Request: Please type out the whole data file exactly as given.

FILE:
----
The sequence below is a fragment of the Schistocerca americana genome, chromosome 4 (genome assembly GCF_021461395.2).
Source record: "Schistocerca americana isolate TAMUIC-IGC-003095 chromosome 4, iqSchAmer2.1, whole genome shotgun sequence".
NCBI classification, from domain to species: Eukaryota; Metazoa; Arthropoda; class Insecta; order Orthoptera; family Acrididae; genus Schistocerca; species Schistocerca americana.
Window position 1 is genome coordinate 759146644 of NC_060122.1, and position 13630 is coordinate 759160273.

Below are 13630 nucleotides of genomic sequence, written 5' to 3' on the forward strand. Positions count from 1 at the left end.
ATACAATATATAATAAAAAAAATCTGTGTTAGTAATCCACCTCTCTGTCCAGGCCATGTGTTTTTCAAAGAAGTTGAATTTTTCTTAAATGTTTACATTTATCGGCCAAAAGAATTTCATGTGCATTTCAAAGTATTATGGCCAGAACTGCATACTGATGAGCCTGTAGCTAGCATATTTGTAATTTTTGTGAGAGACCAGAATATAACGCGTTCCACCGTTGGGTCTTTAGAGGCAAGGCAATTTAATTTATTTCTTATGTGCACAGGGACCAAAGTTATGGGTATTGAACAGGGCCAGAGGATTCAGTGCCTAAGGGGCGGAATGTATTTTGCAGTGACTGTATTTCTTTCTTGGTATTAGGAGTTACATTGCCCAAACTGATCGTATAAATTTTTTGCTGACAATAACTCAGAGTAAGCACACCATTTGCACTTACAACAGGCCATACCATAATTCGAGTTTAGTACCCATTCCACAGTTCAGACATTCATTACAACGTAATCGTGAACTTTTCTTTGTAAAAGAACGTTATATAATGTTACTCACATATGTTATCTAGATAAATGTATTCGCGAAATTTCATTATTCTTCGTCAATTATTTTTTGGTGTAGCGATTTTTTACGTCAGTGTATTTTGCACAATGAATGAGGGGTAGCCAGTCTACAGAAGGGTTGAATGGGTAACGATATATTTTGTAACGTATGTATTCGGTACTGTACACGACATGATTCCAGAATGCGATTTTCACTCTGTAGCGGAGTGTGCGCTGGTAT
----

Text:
The sequence below is a fragment of the Schistocerca americana genome, chromosome 4 (genome assembly GCF_021461395.2).
Source record: "Schistocerca americana isolate TAMUIC-IGC-003095 chromosome 4, iqSchAmer2.1, whole genome shotgun sequence".
NCBI classification, from domain to species: Eukaryota; Metazoa; Arthropoda; class Insecta; order Orthoptera; family Acrididae; genus Schistocerca; species Schistocerca americana.
Window position 1 is genome coordinate 759146644 of NC_060122.1, and position 13630 is coordinate 759160273.

Below are 13630 nucleotides of genomic sequence, written 5' to 3' on the forward strand. Positions count from 1 at the left end.
ATACAATATATAATAAAAAAAATCTGTGTTAGTAATCCACCTCTCTGTCCAGGCCATGTGTTTTTCAAAGAAGTTGAATTTTTCTTAAATGTTTACATTTATCGGCCAAAAGAATTTCATGTGCATTTCAAAGTATTATGGCCAGAACTGCATACTGATGAGCCTGTAGCTAGCATATTTGTAATTTTTGTGAGAGACCAGAATATAACGCGTTCCACCGTTGGGTCTTTAGAGGCAAGGCAATTTAATTTATTTCTTATGTGCACAGGGACCAAAGTTATGGGTATTGAACAGGGCCAGAGGATTCAGTGCCTAAGGGGCGGAATGTATTTTGCAGTGACTGTATTTCTTTCTTGGTATTAGGAGTTACATTGCCCAAACTGATCGTATAAATTTTTTGCTGACAATAACTCAGAGTAAGCACACCATTTGCACTTACAACAGGCCATACCATAATTCGAGTTTAGTACCCATTCCACAGTTCAGACATTCATTACAACGTAATCGTGAACTTTTCTTTGTAAAAGAACGTTATATAATGTTACTCACATATGTTATCTAGATAAATGTATTCGCGAAATTTCATTATTCTTCGTCAATTATTTTTTGGTGTAGCGATTTTTTACGTCAGTGTATTTTGCACAATGAATGAGGGGTAGCCAGTCTACAGAAGGGTTGAATGGGTAACGATATATTTTGTAACGTATGTATTCGGTACTGTACACGACATGATTCCAGAATGCGATTTTCACTCTGTAGCGGAGTGTGCGCTGGTAT